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5 December 2013 11:26 am ,
Vol. 342 ,
Researchers have been hot on the trail of the elusive Denisovans, a type of ancient human known only by their DNA and...
Thousands of scientists in the Russian Academy of Sciences (RAS) are about to lose their jobs as a result of the...
Dyslexia, a learning disability that hinders reading, hasn't been associated with deficits in vision, hearing, or...
Exotic, elusive, and dangerous, snakes have fascinated humankind for millennia. They can be hard to find, yet their...
Researchers have sequenced and analyzed the first two snake genomes, which represent two evolutionary extremes. The...
Snake venoms are remarkably complex mixtures that can stun or kill prey within minutes. But more and more researchers...
At age 30, Dutch biologist Freek Vonk has built up a respectable career as a snake scientist. But in his home country,...
Since arriving on the island of Guam in the 1940s, the brown tree snake ( Boiga irregularis ) has extirpated native...
- 5 December 2013 11:26 am , Vol. 342 , #6163
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Court Cool to Academy's Secrecy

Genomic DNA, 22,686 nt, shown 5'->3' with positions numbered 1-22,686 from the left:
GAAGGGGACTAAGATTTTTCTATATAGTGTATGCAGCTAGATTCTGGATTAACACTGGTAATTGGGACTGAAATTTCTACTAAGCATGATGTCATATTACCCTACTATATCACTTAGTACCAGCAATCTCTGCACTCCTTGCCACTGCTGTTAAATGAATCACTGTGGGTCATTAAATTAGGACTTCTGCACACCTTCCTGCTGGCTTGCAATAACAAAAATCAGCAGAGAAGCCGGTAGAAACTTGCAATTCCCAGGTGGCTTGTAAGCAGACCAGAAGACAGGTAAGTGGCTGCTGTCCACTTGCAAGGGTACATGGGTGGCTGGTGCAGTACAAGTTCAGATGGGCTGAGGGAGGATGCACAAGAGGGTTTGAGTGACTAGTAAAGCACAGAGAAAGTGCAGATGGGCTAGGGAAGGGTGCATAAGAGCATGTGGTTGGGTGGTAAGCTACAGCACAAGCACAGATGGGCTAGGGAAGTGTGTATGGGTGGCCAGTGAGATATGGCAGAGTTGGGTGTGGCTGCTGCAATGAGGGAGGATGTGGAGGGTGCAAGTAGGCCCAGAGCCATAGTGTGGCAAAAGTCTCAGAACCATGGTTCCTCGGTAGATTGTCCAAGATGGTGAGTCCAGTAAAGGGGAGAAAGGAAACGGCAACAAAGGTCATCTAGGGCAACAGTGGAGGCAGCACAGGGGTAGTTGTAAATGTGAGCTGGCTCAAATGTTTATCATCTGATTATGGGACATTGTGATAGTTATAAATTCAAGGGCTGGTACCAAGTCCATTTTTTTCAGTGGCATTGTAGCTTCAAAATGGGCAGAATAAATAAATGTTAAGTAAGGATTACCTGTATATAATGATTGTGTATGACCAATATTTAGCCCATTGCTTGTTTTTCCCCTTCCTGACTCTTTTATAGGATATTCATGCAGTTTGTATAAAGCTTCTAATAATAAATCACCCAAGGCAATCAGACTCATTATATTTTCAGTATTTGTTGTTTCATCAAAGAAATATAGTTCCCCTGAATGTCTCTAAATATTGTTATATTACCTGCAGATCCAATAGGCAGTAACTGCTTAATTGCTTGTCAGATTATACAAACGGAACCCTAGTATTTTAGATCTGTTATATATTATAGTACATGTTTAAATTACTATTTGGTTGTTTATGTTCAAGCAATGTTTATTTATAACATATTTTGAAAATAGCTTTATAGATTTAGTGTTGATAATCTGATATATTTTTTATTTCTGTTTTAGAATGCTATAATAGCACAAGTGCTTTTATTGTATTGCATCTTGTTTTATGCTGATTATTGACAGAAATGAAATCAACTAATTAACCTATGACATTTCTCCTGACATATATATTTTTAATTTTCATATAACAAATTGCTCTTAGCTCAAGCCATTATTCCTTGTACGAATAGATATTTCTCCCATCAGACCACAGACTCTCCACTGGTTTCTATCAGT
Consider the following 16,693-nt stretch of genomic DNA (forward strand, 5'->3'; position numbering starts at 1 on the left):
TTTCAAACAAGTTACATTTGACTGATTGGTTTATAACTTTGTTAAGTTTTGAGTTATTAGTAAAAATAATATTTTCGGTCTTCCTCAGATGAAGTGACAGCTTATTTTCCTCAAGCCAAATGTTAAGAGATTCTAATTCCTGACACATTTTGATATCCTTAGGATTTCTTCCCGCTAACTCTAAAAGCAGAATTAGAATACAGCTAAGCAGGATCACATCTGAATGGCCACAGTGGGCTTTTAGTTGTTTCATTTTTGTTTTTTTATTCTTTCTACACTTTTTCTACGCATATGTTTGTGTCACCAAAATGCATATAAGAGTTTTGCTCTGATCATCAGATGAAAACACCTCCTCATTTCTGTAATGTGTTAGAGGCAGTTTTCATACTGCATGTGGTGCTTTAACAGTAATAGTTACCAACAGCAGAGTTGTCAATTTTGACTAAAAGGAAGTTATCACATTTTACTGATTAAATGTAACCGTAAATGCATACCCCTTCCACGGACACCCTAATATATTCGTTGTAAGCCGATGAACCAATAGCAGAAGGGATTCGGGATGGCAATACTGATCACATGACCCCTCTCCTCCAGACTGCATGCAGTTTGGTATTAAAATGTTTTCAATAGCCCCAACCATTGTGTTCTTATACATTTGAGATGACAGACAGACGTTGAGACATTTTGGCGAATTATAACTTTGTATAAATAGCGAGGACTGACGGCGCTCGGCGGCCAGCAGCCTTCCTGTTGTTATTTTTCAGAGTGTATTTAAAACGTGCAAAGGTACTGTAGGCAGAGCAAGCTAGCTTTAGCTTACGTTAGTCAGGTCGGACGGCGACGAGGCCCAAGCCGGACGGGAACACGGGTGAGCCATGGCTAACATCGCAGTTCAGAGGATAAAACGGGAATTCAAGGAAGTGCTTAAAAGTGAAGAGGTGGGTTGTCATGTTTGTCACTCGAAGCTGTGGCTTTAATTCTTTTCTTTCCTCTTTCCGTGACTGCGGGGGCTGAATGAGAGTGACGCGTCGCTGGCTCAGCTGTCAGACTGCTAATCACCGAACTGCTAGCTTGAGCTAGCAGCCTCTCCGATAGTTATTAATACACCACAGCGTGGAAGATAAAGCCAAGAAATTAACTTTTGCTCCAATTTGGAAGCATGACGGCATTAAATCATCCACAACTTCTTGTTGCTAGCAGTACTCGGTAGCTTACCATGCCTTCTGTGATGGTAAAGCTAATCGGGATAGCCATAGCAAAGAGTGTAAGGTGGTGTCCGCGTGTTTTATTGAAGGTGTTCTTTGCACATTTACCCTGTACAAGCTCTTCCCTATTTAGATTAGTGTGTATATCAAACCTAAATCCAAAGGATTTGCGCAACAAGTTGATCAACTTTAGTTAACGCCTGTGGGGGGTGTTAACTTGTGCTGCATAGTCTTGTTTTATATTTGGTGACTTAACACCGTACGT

6 May 1997 (All day)
WASHINGTON, D.C.--The National Academy of Sciences (NAS) has lost another round in a long legal war with animal activists and environmental groups. The U.S. District Court of Appeals here today rejected a request to rehear a January decision that chastised the academy for its secrecy. Under judicial pressure, the NAS is already beginning to open its door a little wider to outside scrutiny--but only by a crack.
The court case stems from objections lodged by animal activists, who felt they were underrepresented on an academy panel that revised an animal-care guide for lab researchers. In January, a three-member panel from the court ruled that the NAS should have followed the 1972 Federal Advisory Committee Act when it formed the expert group (Science, 17 January, p. 297). The academy intends to appeal the decision to the Supreme Court, says William Colglazier, executive officer of the academy's operations arm, the National Research Council (NRC).
But NAS officials are already promising to open up processes that have come under fire for being too secretive and biased. Colglazier says the academy plans to allow the public into NRC committee meetings in which panel members are gathering information, and to require panel members to discuss publicly their potential biases. In addition, he says, the NRC may stop using committees for some studies. Instead, the council might rely on an outside scientist and NRC staff to prepare a draft study, then submit the text to a rigorous review. Colglazier says the new policy could be approved as early as next week.